Standard deduction and refinancing


J

JD

silly me I goofed and couldn't get the previous message in. I have done all the math. My husband is an engineer and I am studying accounting (currently taking a class on Corporate Finance) I know the standard deduction for married filing jointly is $7600 If we refinanced, our new itemized deduction would be $8200. Down from the $10,800 we filed this year. I just want someone to help me understand my husband's logic in not wanting to refinance. I KNOW we should, but he doesn't want to. In this one case he is looking short-term rather than the long-term effects of refinancing.
 
D

D.G.G.

No kidding? Time is money? Hell, then I'm a millionnaire cuz all
I've got is time.

It never ceases to amaze me how people constantly overanalyze issues
like home loans. You can do 10 million computations with 100 million
sensitivities and still not have an answer.

To get to the point: JD, your husband has no logic. He is a man.
The "Y" chromosone overrides any logic that may exist in the brain.
If you believe it is right to refinance then simply make his life a
living hell until he gives in. No amount of talking about "tax crap"
and "recoupment of cash outlay" is going to make a difference. Make
him miserable and you will win.

DGG
"When you start taking tax effect into consideration you are committed
to the short-term goals, not the long-term success of your venture"
 
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W

Wayne Brasch

silly me I goofed and couldn't get the previous message in. I have done all the math. My husband is an engineer and I am studying accounting (currently taking a class on Corporate Finance) I know the standard deduction for married filing jointly is $7600 If we refinanced, our new itemized deduction would be $8200. Down from the $10,800 we filed this year. I just want someone to help me understand my husband's logic in not wanting to refinance. I KNOW we should, but he doesn't want to. In this one case he is looking short-term rather than the long-term effects of refinancing.

I always tell clients and students, "Don't do anything just for tax purposes because about the time you do, Congress will change the tax law." That now has happened to many people who deemed themselves to having sold stock to establish an 18% capital gains rate instead of the original 20% one. In the recently signed new tax law, capital gains rates are now less than that 18% and those people are stuck with the 18% rate regardless.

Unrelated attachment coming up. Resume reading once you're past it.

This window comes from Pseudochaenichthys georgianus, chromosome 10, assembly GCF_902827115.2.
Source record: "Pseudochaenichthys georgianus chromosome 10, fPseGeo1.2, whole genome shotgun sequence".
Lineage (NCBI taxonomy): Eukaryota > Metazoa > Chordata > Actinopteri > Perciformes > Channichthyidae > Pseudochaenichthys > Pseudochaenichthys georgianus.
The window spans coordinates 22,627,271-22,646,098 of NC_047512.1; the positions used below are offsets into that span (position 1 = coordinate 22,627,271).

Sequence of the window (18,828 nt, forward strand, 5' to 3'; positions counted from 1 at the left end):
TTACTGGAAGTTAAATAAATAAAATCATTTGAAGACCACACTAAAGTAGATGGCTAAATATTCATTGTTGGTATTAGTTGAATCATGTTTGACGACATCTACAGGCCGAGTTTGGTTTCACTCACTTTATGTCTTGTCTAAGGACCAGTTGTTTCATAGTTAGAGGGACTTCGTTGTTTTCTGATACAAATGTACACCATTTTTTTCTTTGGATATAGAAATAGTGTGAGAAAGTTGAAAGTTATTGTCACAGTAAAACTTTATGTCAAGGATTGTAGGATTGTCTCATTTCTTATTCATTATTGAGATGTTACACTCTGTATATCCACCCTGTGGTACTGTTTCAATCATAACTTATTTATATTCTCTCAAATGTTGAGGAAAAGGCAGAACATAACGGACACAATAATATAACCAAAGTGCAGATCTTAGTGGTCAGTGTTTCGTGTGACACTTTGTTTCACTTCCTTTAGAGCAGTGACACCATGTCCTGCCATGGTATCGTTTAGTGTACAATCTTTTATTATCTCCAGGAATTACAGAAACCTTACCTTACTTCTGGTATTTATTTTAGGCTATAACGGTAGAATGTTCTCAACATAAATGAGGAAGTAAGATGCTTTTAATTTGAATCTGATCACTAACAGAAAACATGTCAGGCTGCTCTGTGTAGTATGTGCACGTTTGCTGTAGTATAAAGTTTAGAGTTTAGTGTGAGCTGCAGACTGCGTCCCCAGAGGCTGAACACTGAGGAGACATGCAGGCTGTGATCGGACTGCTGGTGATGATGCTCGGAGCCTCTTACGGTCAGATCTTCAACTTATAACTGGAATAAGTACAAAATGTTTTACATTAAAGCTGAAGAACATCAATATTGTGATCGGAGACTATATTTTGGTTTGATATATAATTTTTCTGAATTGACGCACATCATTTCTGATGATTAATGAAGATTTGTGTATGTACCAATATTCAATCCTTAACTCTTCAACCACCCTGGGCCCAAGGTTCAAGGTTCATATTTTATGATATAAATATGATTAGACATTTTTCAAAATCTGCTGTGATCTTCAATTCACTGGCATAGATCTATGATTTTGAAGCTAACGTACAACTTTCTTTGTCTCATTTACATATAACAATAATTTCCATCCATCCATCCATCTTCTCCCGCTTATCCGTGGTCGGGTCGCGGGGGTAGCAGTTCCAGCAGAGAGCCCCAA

Wayne Brasch, CPA, M. S. Taxation
 
G

Greg

JD said:
silly me I goofed and couldn't get the previous message in. I have done
all the math. My husband is an engineer and I am studying accounting
(currently taking a class on Corporate Finance) I know the standard
deduction for married filing jointly is $7600 If we refinanced, our new
itemized deduction would be $8200. Down from the $10,800 we filed this
year. I just want someone to help me understand my husband's logic in
not wanting to refinance. I KNOW we should, but he doesn't want to. In
this one case he is looking short-term rather than the long-term effects
of refinancing.
--
For tax year 2003, standard deduction is $9,500, so you are $325
"penalized" for refinancing in your scenario. Deduction is not a
credit and you only get 25% back (assuming your taxable income is less
than $114,650 for filing jointly). Does your husband understand the
difference between a tax deduction and a tax credit?

greg
 
J

JD

Just out of curiosity when did the news pop up about a $1900 increase on the
standard deduction? It may be old news going along with Bush's tax plan, but
WOW that much and then to be penalized for refinancing? I may have heard
wrong, but can't I somehow deduct my refinancing costs on my taxes?
 
J

John

the increase in the standard deduction is the solution for the so-called
"marriage penalty"
 
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C

Chris Luper

You aren't "penalized". It's good to be in Standard Deduction. That means
that you are receiving a deduction in excess of the deduction you actually
"earned".

We refied this year, and are actually going to be able to deduct a greater
amount this year than we would have if we hadn't refied due to the fact that we
can right off our past loan fees that we were amortizing and due to the fact
that seller paid closing costs are in excess of our origination fee. Plus, we
will hit the new standard deduction either next year or the year after, so we
might get an overall tax benefit by refiing.

Plus, refiing gives you the advantage of compund building your equity. By
investing a little over 10,000 additional in our house ratably over 10 years,
we will get back over 20,000 in equity at the end of our loan. I will take a
guaranteed investment like that right now.

As long as you plan on staying in your house for 5 or more years, a 1.5%
savings as long as your closing costs are reasonable should be a no brainer.
 

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